Don’t Agonize, Advocate
The Chancellor of Vermont State Colleges (VSC), Jeb Spaulding, rightfully laments that Vermont’s higher education institutions, including VSC, UVM and the Vermont Student Assistance Corporation (VSAC), have lost ground in the state budget. In 2014 through 2016 these institutions received between $88.8 million and $87.7 million. Governor Shumlin’s proposal for fiscal 2017 is again level funded at $87.7 million. Such flat-lined allocations impact the finances of not only the higher education institutions but also the students they serve. With one “budget gap” crisis after another year after year at the State House, driven mostly by health care expenditures, there’s little funding left for much else.
But Chancellor Spaulding is in a unique position to turn the tide in favor of higher education. After all, he’s a former Secretary of Administration as well as a former Chair of the Senate Appropriations Committee. Further, he’s in a position to call upon the help of other seasoned state house players. There’s Richard Cate, former State Commissioner of Education and now UVM’s Vice President for Finance and Treasurer as well as Senator Richard Westman, a VSAC manager now serving on the Senate Finance Committee and former Chair of the House Appropriations Committee. Chancellor Spaulding might call these folks together to roll up their sleeves and pursue this path for higher education funding.
Governor Shumlin has proposed increasing the fee/tax on mutual funds to raise $13.5 million. (In fact, state house scuttlebutt has this revenue source being hit even harder). He then proposes that $1 million of these new revenues fund a new program to create $250 college savings accounts for every Vermont newborn, with the remainder going to the general fund to bail out the Governor’s most recent Medicaid driven “budget gap”. However, without limiting eligibility, reforms in Medicaid can address the Medicaid “gap”. With such reforms, the new revenues from mutual fund taxes can be used, for example, to support higher education institutions or lower property taxes by covering the cost for the state’s mandated but unfunded pre-K program now forced upon property tax payers.
Vermont has one of the most expansive Medicaid programs among the 50 states. As of December, 2015, 30 percent or 190,398 of all Vermonters were directly enrolled in Medicaid as compared to a national average of 22 percent. In 2003, with then Representative Westman as Chair of House Appropriations, Representatives Patty O’Donnell (R-Vernon) and I (I-Calais) successfully proposed and got enacted major reforms and efficiencies to Vermont’s Medicaid payment system. These changes basically eliminated almost all co-payments by converting the system to a more progressive and disciplined income based premium system. One can see this legislation here in Act 66 , the fiscal 2004 Budget Act (see Section 147).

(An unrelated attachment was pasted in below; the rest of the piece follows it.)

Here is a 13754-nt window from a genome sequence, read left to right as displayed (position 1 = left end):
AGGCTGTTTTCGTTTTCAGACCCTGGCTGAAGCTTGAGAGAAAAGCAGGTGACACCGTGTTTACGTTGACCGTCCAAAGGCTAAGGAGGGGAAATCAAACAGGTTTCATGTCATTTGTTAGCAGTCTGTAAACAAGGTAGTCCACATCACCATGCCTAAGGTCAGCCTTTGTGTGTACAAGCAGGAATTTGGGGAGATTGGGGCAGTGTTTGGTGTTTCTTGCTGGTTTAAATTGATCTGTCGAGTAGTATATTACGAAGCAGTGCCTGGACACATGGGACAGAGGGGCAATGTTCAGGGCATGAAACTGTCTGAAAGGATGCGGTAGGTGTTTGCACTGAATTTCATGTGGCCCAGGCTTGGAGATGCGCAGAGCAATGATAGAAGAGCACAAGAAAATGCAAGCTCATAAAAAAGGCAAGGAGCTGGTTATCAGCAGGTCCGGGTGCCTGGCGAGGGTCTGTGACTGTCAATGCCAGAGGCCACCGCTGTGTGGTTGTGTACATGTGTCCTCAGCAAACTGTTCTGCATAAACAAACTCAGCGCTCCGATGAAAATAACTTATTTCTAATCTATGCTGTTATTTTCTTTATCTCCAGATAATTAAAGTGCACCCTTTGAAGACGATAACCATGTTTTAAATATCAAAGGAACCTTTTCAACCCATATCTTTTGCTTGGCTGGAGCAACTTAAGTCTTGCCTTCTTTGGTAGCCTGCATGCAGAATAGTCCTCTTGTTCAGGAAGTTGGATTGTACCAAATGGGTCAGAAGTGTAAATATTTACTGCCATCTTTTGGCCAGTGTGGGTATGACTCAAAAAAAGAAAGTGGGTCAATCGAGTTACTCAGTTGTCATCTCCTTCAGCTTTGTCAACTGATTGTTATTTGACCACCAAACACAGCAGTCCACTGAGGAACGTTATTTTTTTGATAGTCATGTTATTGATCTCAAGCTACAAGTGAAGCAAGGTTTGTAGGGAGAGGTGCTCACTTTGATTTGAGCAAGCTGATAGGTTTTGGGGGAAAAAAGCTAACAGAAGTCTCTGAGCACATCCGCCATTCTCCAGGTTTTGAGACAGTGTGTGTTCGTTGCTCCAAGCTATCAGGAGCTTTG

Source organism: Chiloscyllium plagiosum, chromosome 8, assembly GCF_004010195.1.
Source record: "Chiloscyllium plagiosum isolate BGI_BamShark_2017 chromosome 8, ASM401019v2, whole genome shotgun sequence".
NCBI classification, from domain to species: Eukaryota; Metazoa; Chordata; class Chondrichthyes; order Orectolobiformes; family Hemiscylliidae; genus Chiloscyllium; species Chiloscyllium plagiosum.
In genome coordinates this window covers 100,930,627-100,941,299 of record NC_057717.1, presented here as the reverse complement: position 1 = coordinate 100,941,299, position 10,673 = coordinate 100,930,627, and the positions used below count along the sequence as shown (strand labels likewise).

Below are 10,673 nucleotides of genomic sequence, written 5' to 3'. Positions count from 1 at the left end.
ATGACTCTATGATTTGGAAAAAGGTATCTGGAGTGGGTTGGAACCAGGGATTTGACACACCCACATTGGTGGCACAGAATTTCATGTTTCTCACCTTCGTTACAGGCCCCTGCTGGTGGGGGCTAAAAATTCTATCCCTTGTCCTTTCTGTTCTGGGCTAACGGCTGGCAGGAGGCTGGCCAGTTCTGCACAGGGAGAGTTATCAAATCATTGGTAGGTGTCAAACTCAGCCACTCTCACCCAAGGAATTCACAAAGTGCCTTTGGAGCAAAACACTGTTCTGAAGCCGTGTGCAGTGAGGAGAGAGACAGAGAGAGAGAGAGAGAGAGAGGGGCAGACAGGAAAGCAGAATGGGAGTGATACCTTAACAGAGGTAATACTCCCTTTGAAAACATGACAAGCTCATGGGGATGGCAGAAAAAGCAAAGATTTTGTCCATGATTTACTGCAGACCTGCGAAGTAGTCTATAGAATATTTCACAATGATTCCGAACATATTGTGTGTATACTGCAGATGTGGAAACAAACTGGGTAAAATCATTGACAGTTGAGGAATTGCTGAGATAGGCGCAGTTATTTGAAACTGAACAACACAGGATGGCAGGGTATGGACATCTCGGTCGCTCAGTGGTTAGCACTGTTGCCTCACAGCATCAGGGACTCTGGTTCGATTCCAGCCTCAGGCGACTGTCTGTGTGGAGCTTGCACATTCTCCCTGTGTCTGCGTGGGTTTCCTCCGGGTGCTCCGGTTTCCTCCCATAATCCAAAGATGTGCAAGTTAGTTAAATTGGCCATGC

More recently, here is a set of 21 tables recently published by the Kaiser Family Foundation (KFF) comparing Medicaid enrollment and cost sharing policies across the 50 states.
From the above there are two observations of note. First, when comparing Medicaid programs across the 50 states it is clear there exist numerous options among which states can choose to structure their Medicaid program. Medicaid is not a top-down, one-size-fits all federal program. In fact, Vermont has more flexibility in this regard than many states because of our Global Commitment waiver. Secondly, when comparing Kaiser Family Foundation premium and co-pay data profiling Vermont with that established in 2003 by Act 66, it’s clear that many premiums and co-pays have not been adjusted for inflation and in some instances have been reduced or eliminated since 2003.
The above observations are not new. In 2009 a team of talented and seasoned state employees undertook an analysis and issued this report - A Path to Medicaid Savings
The Executive Summary of the Report concludes the following. “The original goal of the EDS/Medicaid Tiger Team was to identify expense reductions or revenue enhancements that save 5% ($50 million) of the $1 billion total spending in FY09. We believe this paper identifies options of this order of magnitude.”
Further, this recent Rand Corporation Report to the legislature shows that low and moderate income households of equal income levels pay widely different proportions of their income for health care insurance. (See Tables A.9, A.10, A.11)
The Rand Report concludes: “We find that people with the same income levels often pay very different amounts for health care, suggesting that horizontal equity in the state is limited. For example, 27 percent of individuals with incomes below 139 percent of FPL will pay less than 5 percent of income on health care, while 21 percent of these individuals will pay more than 20 percent of their income on health care. This finding is driven partly by the fact that people with the same income levels get health insurance through different sources. For example, a person with income below 139 percent of the federal poverty level (FPL) could be enrolled in Medicaid, employer coverage, or Medicare; that individual could also be uninsured.”
The additional resources that Chancellor Spaulding seeks for higher education are not going to fall from the sky. Further, it is perfectly clear from the above three cited reports that options exist to rationalize and make more efficient both the revenue streams and expenditure profiles of Vermont’s Medicaid and publicly funded health care programs. Cost saving reforms of just 3 percent in these programs would yield over $37 million, with the state dollar share comprising almost half of such savings. Given this, the Medicaid “budget gap” can be addressed within the Medicaid program, and Chancellor Spaulding might look to the new mutual fund revenues to support higher education budgets.
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